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A Glimpse at Tradeshow History (April 2013)

1904 – World’s Fair expands west

Over 200,000 people attended the opening day of the Louisiana Purchase Exposition, also known as the 1904 World’s Fair, held in St. Louis, Missouri. The fair celebrated the nation’s progress and westward expansion following the Louisiana Purchase. “Open ye gates. Swing wide, ye portals,” announced David R. Francis, president of the Louisiana Purchase Exposition Company, at the fair’s opening on April 30.

Close to 1,500 buildings were constructed upon 1,200 acres of a woodland park for the 7-month fair. A mile-long arcade called the Pike included popular culture entertainment such as contortionists, Jim Key the Educated Horse and an elephant water slide. The most impressive of these displays was the 265-foot Observation Wheel, offering riders an aerial view of the entire exposition.

1924 – Railway to British Empire Exhibition

King George V opened the British Empire Exhibition on April 23, which would attract 27 million attendees. The colonial exhibition was held in an effort to strengthen relations and loyalty among the 58 countries of the British Empire, of which 56 participated. The British Post Office designed commemorative postage stamps and postcards for the first time in honor of the British Empire Exhibition.

A railway linked the exhibition to the London Marylebone station with several light railways such as the screw-driven “Never-Stop Railway.” Several railway companies also exhibited the latest locomotives and coaches at the Palace of Engineering, including an electric locomotive displayed at the Palace of Housing and Transport with paneling, doors and framework removed for an interior view.

Seattle Space Needle, 1962

Century 21 Exposition debuted iconic Seattle Space Needle.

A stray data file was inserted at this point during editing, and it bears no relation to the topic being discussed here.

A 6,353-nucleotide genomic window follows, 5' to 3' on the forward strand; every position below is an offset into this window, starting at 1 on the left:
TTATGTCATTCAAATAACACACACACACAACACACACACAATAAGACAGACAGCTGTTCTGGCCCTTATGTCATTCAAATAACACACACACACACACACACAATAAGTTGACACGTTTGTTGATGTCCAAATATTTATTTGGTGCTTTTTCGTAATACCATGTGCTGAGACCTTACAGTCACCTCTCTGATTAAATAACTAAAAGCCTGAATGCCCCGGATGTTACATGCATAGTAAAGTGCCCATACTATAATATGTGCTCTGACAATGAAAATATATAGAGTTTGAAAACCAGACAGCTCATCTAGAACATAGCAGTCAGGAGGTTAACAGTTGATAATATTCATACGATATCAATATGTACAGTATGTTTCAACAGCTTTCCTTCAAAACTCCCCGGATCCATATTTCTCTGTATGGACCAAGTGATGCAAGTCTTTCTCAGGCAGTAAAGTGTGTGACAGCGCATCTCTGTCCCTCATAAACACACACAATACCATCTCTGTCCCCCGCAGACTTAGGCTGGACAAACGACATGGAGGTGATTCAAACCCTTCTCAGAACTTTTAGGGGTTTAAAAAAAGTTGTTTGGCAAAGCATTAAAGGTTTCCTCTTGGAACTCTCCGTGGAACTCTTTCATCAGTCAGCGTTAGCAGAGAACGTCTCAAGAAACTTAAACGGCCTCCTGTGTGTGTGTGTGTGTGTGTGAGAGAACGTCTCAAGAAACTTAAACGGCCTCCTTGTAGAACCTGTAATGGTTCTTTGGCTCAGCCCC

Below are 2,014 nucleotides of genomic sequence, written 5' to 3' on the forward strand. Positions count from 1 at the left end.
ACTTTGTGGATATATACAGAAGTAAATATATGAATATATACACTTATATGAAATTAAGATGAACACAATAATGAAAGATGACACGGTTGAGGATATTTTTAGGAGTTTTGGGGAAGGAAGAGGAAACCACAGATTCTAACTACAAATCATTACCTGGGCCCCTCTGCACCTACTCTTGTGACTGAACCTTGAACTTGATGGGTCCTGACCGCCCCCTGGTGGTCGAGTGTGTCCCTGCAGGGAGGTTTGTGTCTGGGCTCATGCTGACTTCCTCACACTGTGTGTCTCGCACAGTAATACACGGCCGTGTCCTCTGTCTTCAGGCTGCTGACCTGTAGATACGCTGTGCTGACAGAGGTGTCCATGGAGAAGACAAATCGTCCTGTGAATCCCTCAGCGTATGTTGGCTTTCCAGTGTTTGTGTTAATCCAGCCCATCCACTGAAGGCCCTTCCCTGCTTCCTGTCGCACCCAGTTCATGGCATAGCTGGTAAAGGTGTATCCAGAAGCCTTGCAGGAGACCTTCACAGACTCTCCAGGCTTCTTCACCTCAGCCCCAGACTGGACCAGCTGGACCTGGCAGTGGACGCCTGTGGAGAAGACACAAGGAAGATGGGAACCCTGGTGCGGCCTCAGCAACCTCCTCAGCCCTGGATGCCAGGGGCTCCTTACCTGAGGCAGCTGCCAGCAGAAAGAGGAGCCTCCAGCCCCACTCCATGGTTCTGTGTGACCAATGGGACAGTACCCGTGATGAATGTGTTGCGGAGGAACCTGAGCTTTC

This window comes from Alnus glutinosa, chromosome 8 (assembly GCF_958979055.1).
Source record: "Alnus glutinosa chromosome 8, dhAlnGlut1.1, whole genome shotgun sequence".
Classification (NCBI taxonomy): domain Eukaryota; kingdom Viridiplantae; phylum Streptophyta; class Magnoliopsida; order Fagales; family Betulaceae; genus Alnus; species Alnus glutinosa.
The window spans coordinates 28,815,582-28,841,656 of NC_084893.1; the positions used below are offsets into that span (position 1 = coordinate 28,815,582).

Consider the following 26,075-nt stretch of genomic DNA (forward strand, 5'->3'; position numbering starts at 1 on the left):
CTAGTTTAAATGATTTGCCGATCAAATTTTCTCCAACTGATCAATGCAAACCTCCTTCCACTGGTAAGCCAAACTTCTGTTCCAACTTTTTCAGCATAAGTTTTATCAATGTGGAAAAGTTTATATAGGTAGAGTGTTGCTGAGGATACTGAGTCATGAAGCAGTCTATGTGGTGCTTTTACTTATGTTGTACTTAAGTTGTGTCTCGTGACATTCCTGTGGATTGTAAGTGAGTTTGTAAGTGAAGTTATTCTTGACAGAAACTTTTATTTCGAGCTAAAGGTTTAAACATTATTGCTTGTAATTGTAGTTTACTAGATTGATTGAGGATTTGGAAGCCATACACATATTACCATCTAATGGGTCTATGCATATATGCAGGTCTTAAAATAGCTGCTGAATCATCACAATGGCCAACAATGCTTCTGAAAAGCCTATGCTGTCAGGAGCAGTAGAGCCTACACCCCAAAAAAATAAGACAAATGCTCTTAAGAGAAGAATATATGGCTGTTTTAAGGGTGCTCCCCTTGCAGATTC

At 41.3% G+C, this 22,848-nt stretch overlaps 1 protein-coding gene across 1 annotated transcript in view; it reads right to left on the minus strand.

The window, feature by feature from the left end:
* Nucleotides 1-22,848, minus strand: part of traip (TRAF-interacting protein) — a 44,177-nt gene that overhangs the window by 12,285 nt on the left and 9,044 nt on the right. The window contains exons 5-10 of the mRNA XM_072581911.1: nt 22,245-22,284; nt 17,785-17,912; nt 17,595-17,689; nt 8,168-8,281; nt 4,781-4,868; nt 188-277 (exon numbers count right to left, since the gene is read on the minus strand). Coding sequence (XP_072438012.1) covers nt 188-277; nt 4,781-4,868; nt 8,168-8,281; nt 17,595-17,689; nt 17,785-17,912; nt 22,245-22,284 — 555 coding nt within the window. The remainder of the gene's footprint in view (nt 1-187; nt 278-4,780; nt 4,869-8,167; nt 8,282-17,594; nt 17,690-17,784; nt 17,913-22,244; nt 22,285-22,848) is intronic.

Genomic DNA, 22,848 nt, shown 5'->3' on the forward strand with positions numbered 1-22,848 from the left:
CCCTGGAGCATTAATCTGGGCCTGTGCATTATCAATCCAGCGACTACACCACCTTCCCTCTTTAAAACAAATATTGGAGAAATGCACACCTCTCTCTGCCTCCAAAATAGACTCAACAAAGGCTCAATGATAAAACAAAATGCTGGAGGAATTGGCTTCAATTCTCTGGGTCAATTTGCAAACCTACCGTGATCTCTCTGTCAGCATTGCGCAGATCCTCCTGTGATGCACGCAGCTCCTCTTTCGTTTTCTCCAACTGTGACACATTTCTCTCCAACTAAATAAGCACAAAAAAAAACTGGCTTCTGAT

1962 – Seattle Space Needle

Themes of space, science and future technological advances were highlighted at the World’s Fair in the midst of the Space Race against the Soviet Union. The fair, also known as the Century 21 Exposition, took place in Seattle, Washington, established as an aerospace city where aircraft manufacturer Boeing was founded in 1916. Several public buildings emerged from the fairgrounds, most notably the infamous Space Needle that stands today as the city’s iconic landmark.

Fairgrounds were divided into 11 different sections, including World of Science, World of Commerce and Industry, and World of Art. World of Science included a NASA exhibit with models and mockups of satellites and a simulated voyage traveling through the Solar System while World of Commerce and Industry entertained attendees with a fashion show by Vogue magazine along a performed pool.

2009 – Freeman goes green

To celebrate Earth Day on April 22, Freeman announced two new initiatives that can substantially lessen the environmental impact of the face-to-face industry. These new efforts are part of Freeman’s overall green philosophy.

Freeman began offering customers the opportunity to rent sustainable tradeshow exhibits that are attractive and affordable. The exhibits are eco-friendly and functional. FSC-certified hardwood plywood is used to create the exhibit panel walls. The aluminum extrusions are made of 85 percent recycled content. In addition, the fibers in the exhibit carpet are made from recycled content. The carpet padding is also made from 98 percent recycled foam content.

To reduce paper waste, Freeman also implemented a digital order entry system. The system uses document management software to manage and store advance orders electronically. Freeman estimates that more than 200,000 orders will be processed digitally in 2009, resulting in an estimated savings of 600,000 sheets of paper.

2011 – MPEA picks SMG

SMG chosen to privately manage McCormick Place in 2011.

McCormick Place in Chicago.

On April 26, the Metropolitan Pier and Exposition Authority (MPEA) approved the selection of private convention venue management firm SMG to run McCormick Place starting July 1, 2011. The move toward private management continues the implementing of reforms enacted by the Illinois General Assembly in 2010 to streamline operations and lower costs for McCormick Place customers.

The MPEA believes its ability to turn over operational responsibilities to a private firm will result in operational cost reductions and continued improvements to the customer experience and that it will ultimately enhance the ability of McCormick Place to compete in an increasingly competitive convention and tradeshow industry.

Following a highly competitive bid process, SMG was chosen because of its focus on cost reductions and customer experience enhancements.

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